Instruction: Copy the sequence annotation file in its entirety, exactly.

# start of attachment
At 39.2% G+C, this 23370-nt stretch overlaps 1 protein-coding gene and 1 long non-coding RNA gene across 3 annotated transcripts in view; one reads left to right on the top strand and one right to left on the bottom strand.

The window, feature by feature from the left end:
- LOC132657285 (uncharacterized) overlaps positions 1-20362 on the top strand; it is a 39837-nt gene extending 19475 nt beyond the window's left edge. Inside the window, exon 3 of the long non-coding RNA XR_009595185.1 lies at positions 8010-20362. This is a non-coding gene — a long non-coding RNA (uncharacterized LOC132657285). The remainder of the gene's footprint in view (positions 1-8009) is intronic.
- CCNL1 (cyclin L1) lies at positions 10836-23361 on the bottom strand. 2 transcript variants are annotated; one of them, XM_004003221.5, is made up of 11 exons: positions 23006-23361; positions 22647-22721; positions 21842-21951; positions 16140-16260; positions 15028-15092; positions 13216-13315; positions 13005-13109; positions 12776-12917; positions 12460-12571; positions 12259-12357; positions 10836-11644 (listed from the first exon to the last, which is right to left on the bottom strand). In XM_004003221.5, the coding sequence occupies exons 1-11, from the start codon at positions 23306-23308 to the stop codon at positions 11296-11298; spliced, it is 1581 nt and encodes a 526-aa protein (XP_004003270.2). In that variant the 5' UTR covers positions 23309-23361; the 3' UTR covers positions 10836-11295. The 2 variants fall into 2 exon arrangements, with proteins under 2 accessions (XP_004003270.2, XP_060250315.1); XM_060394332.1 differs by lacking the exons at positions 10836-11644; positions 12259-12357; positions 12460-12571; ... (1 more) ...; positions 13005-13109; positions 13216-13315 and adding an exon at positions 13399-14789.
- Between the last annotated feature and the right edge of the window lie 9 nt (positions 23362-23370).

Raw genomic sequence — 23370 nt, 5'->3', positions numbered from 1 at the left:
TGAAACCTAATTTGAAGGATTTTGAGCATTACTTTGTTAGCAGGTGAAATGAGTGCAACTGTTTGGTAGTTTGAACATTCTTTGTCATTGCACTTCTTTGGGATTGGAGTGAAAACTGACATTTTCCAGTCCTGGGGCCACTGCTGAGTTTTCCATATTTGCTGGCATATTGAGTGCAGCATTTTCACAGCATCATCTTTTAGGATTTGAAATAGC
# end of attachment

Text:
At 39.2% G+C, this 23370-nt stretch overlaps 1 protein-coding gene and 1 long non-coding RNA gene across 3 annotated transcripts in view; one reads left to right on the top strand and one right to left on the bottom strand.

The window, feature by feature from the left end:
- LOC132657285 (uncharacterized) overlaps positions 1-20362 on the top strand; it is a 39837-nt gene extending 19475 nt beyond the window's left edge. Inside the window, exon 3 of the long non-coding RNA XR_009595185.1 lies at positions 8010-20362. This is a non-coding gene — a long non-coding RNA (uncharacterized LOC132657285). The remainder of the gene's footprint in view (positions 1-8009) is intronic.
- CCNL1 (cyclin L1) lies at positions 10836-23361 on the bottom strand. 2 transcript variants are annotated; one of them, XM_004003221.5, is made up of 11 exons: positions 23006-23361; positions 22647-22721; positions 21842-21951; positions 16140-16260; positions 15028-15092; positions 13216-13315; positions 13005-13109; positions 12776-12917; positions 12460-12571; positions 12259-12357; positions 10836-11644 (listed from the first exon to the last, which is right to left on the bottom strand). In XM_004003221.5, the coding sequence occupies exons 1-11, from the start codon at positions 23306-23308 to the stop codon at positions 11296-11298; spliced, it is 1581 nt and encodes a 526-aa protein (XP_004003270.2). In that variant the 5' UTR covers positions 23309-23361; the 3' UTR covers positions 10836-11295. The 2 variants fall into 2 exon arrangements, with proteins under 2 accessions (XP_004003270.2, XP_060250315.1); XM_060394332.1 differs by lacking the exons at positions 10836-11644; positions 12259-12357; positions 12460-12571; ... (1 more) ...; positions 13005-13109; positions 13216-13315 and adding an exon at positions 13399-14789.
- Between the last annotated feature and the right edge of the window lie 9 nt (positions 23362-23370).

Raw genomic sequence — 23370 nt, 5'->3', positions numbered from 1 at the left:
TGAAACCTAATTTGAAGGATTTTGAGCATTACTTTGTTAGCAGGTGAAATGAGTGCAACTGTTTGGTAGTTTGAACATTCTTTGTCATTGCACTTCTTTGGGATTGGAGTGAAAACTGACATTTTCCAGTCCTGGGGCCACTGCTGAGTTTTCCATATTTGCTGGCATATTGAGTGCAGCATTTTCACAGCATCATCTTTTAGGATTTGAAATAGC